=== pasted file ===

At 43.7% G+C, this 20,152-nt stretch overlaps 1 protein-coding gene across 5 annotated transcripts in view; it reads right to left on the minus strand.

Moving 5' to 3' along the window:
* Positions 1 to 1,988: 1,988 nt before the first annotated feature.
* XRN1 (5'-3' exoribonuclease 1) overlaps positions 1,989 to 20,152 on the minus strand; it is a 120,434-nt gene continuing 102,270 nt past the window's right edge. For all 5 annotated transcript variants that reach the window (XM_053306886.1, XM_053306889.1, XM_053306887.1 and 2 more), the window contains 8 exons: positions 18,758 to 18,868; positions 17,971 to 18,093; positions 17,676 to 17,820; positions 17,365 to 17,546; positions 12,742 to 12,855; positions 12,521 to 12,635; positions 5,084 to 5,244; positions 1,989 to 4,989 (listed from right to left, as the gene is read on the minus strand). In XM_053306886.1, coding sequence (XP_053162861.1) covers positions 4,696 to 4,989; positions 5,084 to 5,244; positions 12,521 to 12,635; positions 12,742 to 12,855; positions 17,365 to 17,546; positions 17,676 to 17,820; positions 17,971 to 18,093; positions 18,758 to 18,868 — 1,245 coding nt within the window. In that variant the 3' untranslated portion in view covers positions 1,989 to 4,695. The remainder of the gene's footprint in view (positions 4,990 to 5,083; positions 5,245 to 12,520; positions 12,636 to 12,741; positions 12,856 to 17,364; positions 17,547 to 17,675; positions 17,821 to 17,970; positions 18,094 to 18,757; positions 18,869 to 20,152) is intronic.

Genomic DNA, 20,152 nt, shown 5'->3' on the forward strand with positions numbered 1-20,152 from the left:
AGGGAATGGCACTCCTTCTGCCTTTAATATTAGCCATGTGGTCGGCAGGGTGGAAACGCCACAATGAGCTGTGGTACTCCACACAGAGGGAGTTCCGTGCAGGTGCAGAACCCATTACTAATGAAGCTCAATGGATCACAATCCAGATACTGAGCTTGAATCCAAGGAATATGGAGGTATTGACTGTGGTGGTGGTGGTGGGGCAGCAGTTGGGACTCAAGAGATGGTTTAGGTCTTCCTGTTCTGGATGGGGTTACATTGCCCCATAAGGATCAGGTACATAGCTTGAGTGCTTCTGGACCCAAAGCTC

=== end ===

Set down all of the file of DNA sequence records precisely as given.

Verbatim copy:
At 43.7% G+C, this 20,152-nt stretch overlaps 1 protein-coding gene across 5 annotated transcripts in view; it reads right to left on the minus strand.

Moving 5' to 3' along the window:
* Positions 1 to 1,988: 1,988 nt before the first annotated feature.
* XRN1 (5'-3' exoribonuclease 1) overlaps positions 1,989 to 20,152 on the minus strand; it is a 120,434-nt gene continuing 102,270 nt past the window's right edge. For all 5 annotated transcript variants that reach the window (XM_053306886.1, XM_053306889.1, XM_053306887.1 and 2 more), the window contains 8 exons: positions 18,758 to 18,868; positions 17,971 to 18,093; positions 17,676 to 17,820; positions 17,365 to 17,546; positions 12,742 to 12,855; positions 12,521 to 12,635; positions 5,084 to 5,244; positions 1,989 to 4,989 (listed from right to left, as the gene is read on the minus strand). In XM_053306886.1, coding sequence (XP_053162861.1) covers positions 4,696 to 4,989; positions 5,084 to 5,244; positions 12,521 to 12,635; positions 12,742 to 12,855; positions 17,365 to 17,546; positions 17,676 to 17,820; positions 17,971 to 18,093; positions 18,758 to 18,868 — 1,245 coding nt within the window. In that variant the 3' untranslated portion in view covers positions 1,989 to 4,695. The remainder of the gene's footprint in view (positions 4,990 to 5,083; positions 5,245 to 12,520; positions 12,636 to 12,741; positions 12,856 to 17,364; positions 17,547 to 17,675; positions 17,821 to 17,970; positions 18,094 to 18,757; positions 18,869 to 20,152) is intronic.

Genomic DNA, 20,152 nt, shown 5'->3' on the forward strand with positions numbered 1-20,152 from the left:
AGGGAATGGCACTCCTTCTGCCTTTAATATTAGCCATGTGGTCGGCAGGGTGGAAACGCCACAATGAGCTGTGGTACTCCACACAGAGGGAGTTCCGTGCAGGTGCAGAACCCATTACTAATGAAGCTCAATGGATCACAATCCAGATACTGAGCTTGAATCCAAGGAATATGGAGGTATTGACTGTGGTGGTGGTGGTGGGGCAGCAGTTGGGACTCAAGAGATGGTTTAGGTCTTCCTGTTCTGGATGGGGTTACATTGCCCCATAAGGATCAGGTACATAGCTTGAGTGCTTCTGGACCCAAAGCTC